Greta Oglesby's brave turn as Caroline alone is worth the price of admission. As Oglesby transforms, she breaks your heart.

2 - Hair (Al Hirschfeld Theatre, New York, New York)

Want a good buzz? Then go see Diane Paulus' inspired third coming of Hair -- unequivocally Broadway's best musical revival this season. Paulus finds the sun and lets it shine in with her exceptional cast radiating the alternately playful and poignant score from Gerome Ragni, James Rado and Galt MacDermot.

If the second act isn't exactly the first's equal, Paulus more than makes up for it with a heartwrenching conclusion that sneaks up on you with a powerful wallop. It left me teary-eyed.

Credit Tony nominee Gavin Creel with his charisma and exquisite voice for winning the day. With the boundless energy of the cast, you just might find yourself treading the boards of the Hirschfeld yourself.

1 - A Little Night Music (Menier Chocolate Factory, London, United Kingdom)

Isn't this rich?! Who would have thought that a show staged in a style so deceptively simple could be so sublime, not to mention utterly romantic. Rich, indeed.

Now, if you're not a romantic at heart, you need not bother. But for the rest of us, there's the pure heaven found in Trevor Nunn's gorgeous revival of A Little Night Music. It enveloped every one of my senses like a welcome salve for these troubled times. Only a heart of stone could not be moved by Stephen Sondheim's ravishing score and Hugh Wheeler's über-clever book.

Thanks to Nunn's deft and gentle touch, this tale of requited love in turn-of-the-20th-Century Sweden feels timeless, transcending all expectations. It is sure to make you feel a twinge in your heart and leave a tear in your eye. The bewitching allure of this excellent revival has already transferred to the West End, but how about to Broadway? Well, maybe later this year.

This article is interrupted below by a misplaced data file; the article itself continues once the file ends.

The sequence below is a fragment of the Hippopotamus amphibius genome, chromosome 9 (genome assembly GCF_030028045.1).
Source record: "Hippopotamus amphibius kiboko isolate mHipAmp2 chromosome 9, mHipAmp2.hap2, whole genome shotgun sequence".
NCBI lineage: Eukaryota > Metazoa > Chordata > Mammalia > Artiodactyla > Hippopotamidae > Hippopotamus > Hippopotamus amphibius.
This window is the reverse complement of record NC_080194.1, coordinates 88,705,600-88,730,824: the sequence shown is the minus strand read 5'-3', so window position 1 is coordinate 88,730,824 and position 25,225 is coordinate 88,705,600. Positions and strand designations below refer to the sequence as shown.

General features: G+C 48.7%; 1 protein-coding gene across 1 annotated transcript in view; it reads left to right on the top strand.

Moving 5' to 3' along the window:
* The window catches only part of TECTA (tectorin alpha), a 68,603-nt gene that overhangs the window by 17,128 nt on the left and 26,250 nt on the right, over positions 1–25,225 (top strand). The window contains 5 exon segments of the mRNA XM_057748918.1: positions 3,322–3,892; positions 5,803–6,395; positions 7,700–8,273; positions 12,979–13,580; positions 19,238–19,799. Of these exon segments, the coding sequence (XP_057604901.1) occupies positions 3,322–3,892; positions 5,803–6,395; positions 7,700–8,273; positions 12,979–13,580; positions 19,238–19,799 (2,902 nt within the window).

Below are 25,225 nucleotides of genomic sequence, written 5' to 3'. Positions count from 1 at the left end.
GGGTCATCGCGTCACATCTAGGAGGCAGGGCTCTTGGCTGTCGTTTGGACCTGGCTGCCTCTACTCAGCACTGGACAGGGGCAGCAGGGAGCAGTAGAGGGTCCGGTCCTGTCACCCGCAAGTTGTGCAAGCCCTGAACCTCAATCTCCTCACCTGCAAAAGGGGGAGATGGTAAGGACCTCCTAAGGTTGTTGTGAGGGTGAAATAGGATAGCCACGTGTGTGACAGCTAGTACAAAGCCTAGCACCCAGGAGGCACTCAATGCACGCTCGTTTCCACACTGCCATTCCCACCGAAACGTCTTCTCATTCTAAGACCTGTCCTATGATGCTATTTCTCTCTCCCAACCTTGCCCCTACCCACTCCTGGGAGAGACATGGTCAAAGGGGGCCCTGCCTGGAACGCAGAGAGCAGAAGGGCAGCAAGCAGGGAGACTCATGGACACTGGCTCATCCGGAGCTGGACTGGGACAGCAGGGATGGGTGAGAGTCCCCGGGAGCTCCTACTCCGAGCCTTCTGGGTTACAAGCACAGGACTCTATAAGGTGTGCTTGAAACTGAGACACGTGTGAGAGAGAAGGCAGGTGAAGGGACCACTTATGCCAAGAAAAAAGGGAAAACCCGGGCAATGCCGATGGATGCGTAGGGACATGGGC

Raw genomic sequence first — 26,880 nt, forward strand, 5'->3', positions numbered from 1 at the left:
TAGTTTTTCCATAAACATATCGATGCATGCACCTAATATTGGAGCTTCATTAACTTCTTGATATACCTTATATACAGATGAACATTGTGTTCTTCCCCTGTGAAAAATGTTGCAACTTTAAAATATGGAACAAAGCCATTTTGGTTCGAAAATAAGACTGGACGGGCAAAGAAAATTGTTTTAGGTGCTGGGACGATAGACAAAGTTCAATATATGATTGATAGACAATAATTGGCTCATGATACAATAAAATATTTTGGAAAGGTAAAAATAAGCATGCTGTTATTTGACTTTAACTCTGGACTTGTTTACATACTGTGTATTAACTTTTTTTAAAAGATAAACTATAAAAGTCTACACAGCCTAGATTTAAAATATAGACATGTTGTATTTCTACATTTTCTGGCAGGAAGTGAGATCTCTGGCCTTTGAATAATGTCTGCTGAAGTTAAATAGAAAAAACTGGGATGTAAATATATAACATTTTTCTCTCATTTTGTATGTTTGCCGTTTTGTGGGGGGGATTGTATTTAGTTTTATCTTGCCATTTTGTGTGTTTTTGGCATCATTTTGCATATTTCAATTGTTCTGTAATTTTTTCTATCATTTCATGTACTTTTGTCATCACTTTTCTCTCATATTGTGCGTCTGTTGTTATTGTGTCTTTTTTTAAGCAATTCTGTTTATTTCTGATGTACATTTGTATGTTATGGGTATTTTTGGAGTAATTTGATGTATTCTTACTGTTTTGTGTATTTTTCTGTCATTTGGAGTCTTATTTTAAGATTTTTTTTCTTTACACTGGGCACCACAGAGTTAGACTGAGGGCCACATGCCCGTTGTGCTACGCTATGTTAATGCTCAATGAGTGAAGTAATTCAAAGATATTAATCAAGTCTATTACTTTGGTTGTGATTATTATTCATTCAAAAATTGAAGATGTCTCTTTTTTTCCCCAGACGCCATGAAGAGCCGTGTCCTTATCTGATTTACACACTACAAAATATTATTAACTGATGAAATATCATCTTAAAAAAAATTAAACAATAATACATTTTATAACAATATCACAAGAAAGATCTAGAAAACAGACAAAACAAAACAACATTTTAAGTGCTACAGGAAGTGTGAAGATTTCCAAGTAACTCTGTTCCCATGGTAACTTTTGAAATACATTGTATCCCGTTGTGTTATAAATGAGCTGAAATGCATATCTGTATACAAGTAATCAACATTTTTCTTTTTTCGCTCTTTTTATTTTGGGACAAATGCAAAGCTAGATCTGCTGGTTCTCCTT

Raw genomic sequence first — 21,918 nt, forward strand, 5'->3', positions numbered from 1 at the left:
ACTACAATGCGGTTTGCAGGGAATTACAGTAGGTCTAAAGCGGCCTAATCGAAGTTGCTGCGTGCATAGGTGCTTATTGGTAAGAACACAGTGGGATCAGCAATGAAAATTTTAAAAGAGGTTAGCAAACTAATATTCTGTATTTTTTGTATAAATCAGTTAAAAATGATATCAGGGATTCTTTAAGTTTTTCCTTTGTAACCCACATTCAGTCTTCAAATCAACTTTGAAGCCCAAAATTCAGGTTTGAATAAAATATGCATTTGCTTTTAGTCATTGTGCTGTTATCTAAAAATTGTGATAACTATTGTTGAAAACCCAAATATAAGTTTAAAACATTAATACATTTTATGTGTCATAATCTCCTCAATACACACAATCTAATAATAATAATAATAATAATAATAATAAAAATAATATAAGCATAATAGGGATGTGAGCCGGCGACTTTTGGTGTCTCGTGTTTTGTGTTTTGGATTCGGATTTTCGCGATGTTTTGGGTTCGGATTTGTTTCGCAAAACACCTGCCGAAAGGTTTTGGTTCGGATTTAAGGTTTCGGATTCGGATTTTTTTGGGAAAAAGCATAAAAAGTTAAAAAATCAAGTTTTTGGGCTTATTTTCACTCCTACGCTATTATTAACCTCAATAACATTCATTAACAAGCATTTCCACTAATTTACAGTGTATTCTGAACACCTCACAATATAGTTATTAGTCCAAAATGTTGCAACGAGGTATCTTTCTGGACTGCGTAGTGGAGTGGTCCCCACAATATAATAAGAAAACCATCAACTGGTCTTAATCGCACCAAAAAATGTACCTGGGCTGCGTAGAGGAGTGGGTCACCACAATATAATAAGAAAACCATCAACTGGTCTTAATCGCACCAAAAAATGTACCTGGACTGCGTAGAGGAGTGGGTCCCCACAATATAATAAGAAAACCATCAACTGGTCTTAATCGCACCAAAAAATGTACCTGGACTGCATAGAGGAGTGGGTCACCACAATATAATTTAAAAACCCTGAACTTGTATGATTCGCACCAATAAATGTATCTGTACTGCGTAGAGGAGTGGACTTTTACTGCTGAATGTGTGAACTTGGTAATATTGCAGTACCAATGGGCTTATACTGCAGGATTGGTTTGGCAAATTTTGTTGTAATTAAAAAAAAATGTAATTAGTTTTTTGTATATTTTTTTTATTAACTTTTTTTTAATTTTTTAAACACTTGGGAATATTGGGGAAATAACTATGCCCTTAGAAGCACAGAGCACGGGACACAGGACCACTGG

So what were the best musical revivals you saw over the past year? I invite you to join the conversation by sharing your theatre experiences with me.

This is Steve On Broadway (SOB).

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At 04 June, 2009, Blogger Esther said...

No surprise - Hair was my favorite. I mean, anytime you make your Broadway debut in a show, it's going to be pretty special, right? ;-)

I was afraid the whole thing would be a quaint nostalgia trip - and it was kind of that. But Diane Paulus has created a production that doesn't sugarcoat the 1960s. She presents the joy and the breaking down of barriers, the loosening of inhibitions but also some of the very real situations that people faced during that decade. It didn't seem at all like a museum piece but very relevant.

Also, I really enjoyed Pal Joey. It was a darker musical than I'm used to seeing. And I loved the way all of the elements worked together, including the set design, to accentuate that mood. Plus, Martha Plimpton was great.

At 04 June, 2009, Blogger Esther said...

Btw, given my interest in the '60s I really would like to see Caroline or Change someday.

And I've never seen A Little Night Music so hopefully I've got that to look forward to.

At 04 June, 2009, Blogger Steve On Broadway (SOB) said...

I hope you'll be able to see A Little Night Music when it's finally revived. It's magnificent.